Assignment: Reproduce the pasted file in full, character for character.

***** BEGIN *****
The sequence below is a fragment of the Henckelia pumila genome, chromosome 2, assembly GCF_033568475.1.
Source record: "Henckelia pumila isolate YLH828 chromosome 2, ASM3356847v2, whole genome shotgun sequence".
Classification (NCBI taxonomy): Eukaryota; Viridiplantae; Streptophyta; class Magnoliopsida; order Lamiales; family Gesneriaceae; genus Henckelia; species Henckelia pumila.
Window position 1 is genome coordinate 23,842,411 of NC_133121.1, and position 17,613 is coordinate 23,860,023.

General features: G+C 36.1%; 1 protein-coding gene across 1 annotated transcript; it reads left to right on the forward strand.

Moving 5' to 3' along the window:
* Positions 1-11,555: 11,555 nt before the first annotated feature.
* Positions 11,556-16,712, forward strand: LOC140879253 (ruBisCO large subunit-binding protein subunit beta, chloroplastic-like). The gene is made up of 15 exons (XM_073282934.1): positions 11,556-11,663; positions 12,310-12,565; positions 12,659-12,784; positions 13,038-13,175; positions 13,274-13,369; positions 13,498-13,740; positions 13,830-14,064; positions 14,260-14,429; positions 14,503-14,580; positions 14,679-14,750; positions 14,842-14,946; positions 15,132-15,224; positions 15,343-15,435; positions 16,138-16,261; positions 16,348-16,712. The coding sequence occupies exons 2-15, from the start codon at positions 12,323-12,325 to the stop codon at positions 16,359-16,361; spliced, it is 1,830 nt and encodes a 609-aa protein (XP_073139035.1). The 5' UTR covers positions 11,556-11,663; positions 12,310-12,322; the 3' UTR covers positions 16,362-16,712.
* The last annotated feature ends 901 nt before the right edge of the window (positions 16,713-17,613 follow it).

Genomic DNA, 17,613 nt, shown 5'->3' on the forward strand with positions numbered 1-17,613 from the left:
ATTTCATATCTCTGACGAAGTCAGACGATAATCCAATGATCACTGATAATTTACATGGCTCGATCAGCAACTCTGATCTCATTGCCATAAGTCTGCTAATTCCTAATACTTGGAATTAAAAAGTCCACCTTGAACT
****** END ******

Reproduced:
The sequence below is a fragment of the Henckelia pumila genome, chromosome 2, assembly GCF_033568475.1.
Source record: "Henckelia pumila isolate YLH828 chromosome 2, ASM3356847v2, whole genome shotgun sequence".
Classification (NCBI taxonomy): Eukaryota; Viridiplantae; Streptophyta; class Magnoliopsida; order Lamiales; family Gesneriaceae; genus Henckelia; species Henckelia pumila.
Window position 1 is genome coordinate 23,842,411 of NC_133121.1, and position 17,613 is coordinate 23,860,023.

General features: G+C 36.1%; 1 protein-coding gene across 1 annotated transcript; it reads left to right on the forward strand.

Moving 5' to 3' along the window:
* Positions 1-11,555: 11,555 nt before the first annotated feature.
* Positions 11,556-16,712, forward strand: LOC140879253 (ruBisCO large subunit-binding protein subunit beta, chloroplastic-like). The gene is made up of 15 exons (XM_073282934.1): positions 11,556-11,663; positions 12,310-12,565; positions 12,659-12,784; positions 13,038-13,175; positions 13,274-13,369; positions 13,498-13,740; positions 13,830-14,064; positions 14,260-14,429; positions 14,503-14,580; positions 14,679-14,750; positions 14,842-14,946; positions 15,132-15,224; positions 15,343-15,435; positions 16,138-16,261; positions 16,348-16,712. The coding sequence occupies exons 2-15, from the start codon at positions 12,323-12,325 to the stop codon at positions 16,359-16,361; spliced, it is 1,830 nt and encodes a 609-aa protein (XP_073139035.1). The 5' UTR covers positions 11,556-11,663; positions 12,310-12,322; the 3' UTR covers positions 16,362-16,712.
* The last annotated feature ends 901 nt before the right edge of the window (positions 16,713-17,613 follow it).

Genomic DNA, 17,613 nt, shown 5'->3' on the forward strand with positions numbered 1-17,613 from the left:
ATTTCATATCTCTGACGAAGTCAGACGATAATCCAATGATCACTGATAATTTACATGGCTCGATCAGCAACTCTGATCTCATTGCCATAAGTCTGCTAATTCCTAATACTTGGAATTAAAAAGTCCACCTTGAACT